.- Catholic bishops in Britain have voiced âsignificant concernsâ about a proposed Equality Bill, saying it treats the rights of religious believers as secondary and could force Catholic schools and care homes to remove crucifixes and holy pictures if someone finds them âoffensive.â
It has also been suggested the bill could force churches to hire youth ministers who do not support Christian ethics. The bill, supported by Equality Minister Harriet Harman, penalizes âharassment.â The newspaper The Catholic Herald says this is defined as âunwanted conduct ... with the purpose or effect of violating a person's dignity, or of creating an intimidating, hostile, degrading or offensive environment.â
However, the way this plays out in the legal system is more sinister.
The bishops of England, Wales and Scotland said that the billâs burden of proof is reversed and would excessively burden Catholics if people complained about any manifestation of religious belief, even on church property.
Msgr. Andrew Summersgill, general secretary of the Bishopsâ Conference of England and Wales, presented the bishopsâ statement to the House of Commonsâ scrutiny committee. He said that if a cleaner who is an atheist or of âvery differentâ religious beliefs found crucifixes to be offensive there would be âno defense in lawâ against a charge of harassment.
The bishops have argued that a test of âreasonablenessâ be included in the bill. They also objected to a proposal restricting religious exceptions only to cases of employment which principally concern âformal worship activitiesâ or the promotion or explanation of doctrine.
âIf this Bill is serious about equality, everything possible must be done to avoid it having a chilling effect on religious expression and practice,â Msgr. Summersgill said.
The bishopsâ statement also said that the bill would privilege some rights over others. They expressed concern that some rights, like those of homosexual people, will always trump the rights of religious freedom.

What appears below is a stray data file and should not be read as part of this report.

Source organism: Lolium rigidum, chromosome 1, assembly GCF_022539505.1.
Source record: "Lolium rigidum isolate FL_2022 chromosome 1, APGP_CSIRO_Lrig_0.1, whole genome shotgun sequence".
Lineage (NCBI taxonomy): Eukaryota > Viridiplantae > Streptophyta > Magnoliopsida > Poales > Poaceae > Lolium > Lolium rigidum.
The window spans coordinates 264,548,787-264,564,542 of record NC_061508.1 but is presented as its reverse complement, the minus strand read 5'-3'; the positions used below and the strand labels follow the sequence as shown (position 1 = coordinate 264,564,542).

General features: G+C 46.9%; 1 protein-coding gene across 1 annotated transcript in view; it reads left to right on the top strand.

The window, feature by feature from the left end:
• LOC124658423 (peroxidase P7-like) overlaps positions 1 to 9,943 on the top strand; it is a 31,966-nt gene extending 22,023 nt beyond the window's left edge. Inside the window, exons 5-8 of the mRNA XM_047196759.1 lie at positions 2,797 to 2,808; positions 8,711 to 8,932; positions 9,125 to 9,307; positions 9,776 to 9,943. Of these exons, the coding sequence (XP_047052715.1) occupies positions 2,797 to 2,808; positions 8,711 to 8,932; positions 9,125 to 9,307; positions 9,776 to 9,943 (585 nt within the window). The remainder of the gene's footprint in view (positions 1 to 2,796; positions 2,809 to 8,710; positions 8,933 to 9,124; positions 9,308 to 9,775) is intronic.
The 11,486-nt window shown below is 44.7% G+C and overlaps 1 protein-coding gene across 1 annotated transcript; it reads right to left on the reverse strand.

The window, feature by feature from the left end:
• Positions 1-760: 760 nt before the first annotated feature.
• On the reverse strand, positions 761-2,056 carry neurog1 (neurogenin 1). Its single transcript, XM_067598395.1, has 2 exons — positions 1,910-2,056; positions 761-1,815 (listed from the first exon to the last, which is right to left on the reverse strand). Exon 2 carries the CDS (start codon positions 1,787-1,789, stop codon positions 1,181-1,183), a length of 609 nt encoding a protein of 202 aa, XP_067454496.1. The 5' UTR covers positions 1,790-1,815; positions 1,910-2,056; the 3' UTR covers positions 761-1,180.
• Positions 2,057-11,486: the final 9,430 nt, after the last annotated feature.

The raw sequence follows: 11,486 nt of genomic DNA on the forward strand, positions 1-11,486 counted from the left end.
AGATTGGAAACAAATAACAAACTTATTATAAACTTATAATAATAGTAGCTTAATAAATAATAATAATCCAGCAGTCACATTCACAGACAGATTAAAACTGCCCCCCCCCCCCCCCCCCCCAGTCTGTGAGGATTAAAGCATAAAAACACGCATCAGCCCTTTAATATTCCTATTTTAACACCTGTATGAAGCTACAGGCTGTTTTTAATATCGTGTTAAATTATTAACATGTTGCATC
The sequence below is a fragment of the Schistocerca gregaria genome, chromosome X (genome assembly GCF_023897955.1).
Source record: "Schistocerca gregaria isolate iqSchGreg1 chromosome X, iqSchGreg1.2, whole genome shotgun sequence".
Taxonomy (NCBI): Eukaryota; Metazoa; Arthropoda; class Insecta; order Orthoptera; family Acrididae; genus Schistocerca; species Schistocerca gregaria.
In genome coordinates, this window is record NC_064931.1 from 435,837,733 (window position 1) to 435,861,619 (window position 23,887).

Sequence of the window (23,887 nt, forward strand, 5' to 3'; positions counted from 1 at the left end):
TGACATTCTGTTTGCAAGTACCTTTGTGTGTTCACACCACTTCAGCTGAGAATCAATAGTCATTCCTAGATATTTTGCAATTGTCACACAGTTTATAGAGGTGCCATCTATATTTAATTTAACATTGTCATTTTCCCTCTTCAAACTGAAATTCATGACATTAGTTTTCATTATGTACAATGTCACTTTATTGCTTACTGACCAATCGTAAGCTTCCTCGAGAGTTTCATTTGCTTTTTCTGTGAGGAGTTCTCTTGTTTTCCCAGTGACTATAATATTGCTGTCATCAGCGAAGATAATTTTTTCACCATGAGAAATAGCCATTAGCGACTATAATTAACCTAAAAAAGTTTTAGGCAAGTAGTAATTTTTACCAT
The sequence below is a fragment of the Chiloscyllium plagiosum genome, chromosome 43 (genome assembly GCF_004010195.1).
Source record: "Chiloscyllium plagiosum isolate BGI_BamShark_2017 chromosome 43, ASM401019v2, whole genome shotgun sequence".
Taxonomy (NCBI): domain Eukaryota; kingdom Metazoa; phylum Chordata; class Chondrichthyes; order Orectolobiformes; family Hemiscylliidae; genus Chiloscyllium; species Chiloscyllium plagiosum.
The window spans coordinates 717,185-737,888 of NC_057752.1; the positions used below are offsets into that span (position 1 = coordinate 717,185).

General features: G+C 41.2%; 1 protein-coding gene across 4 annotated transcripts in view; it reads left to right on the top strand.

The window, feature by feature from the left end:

âThere have been suggestions that in some way religion or belief should have a lower status than other protected characteristics covered by the public sector equality duty,â their statement read.
"Exempting Catholic staff from a gay pride recruitment event could be seen as failing to tackle prejudice against homosexuality - but obliging them to participate could be seen as failing to tackle prejudice against religious belief, to say nothing of harassment," Msgr. Summersgill explained.
The Equality Bill is reportedly designed to collect into one package the different aspects of discrimination laws created in recent decades. According to the Catholic Herald, employersâ equality and diversity guidelines have already been used against Christians who have expressed their faith at work.
The government has also said that certain provisions in the Equality Bill are intended to ensure churches can no longer insist that employees live in agreement with churchesâ sexual ethics.
Speaking to the Catholic Herald, lawyer Neil Addison argued that British law already covers harassment and warned the proposal is âtailor-made for people to come up with silly objections and be petty-minded because it puts the emphasis on the person being offended rather than on an objective test of what ought to be considered reasonable.â
Equality Minister Harman reportedly did not mention equality for religious groups in announcing the proposals to the House of Commons. She also recently refused to allow a debate on the increasing numbers of Christians complaining about discrimination against them in the public sector.
âPublicly funded Church schools, adoption agencies and even hospital chaplains have all come under attack while the Government has given taxpayers' money to groups that promote atheism,â the Catholic Herald charges.
Fr. Tim Finigan, a south-east London priest who writes on his blog the Hermeneutic of Continuity, said the demands of transsexual activists who support the bill could mean that if a Catholic school teacher decides to cross-dress, action against his or her behavior will be considered âharassment.â
âRemember - it's what you do, not what they do that creates the discrimination," he said.
Fr. Finigan said it was âstupid beyond beliefâ for the government to promote an âextreme formâ of the equality agenda at a time when the political system is suffering âunparalleled contempt.â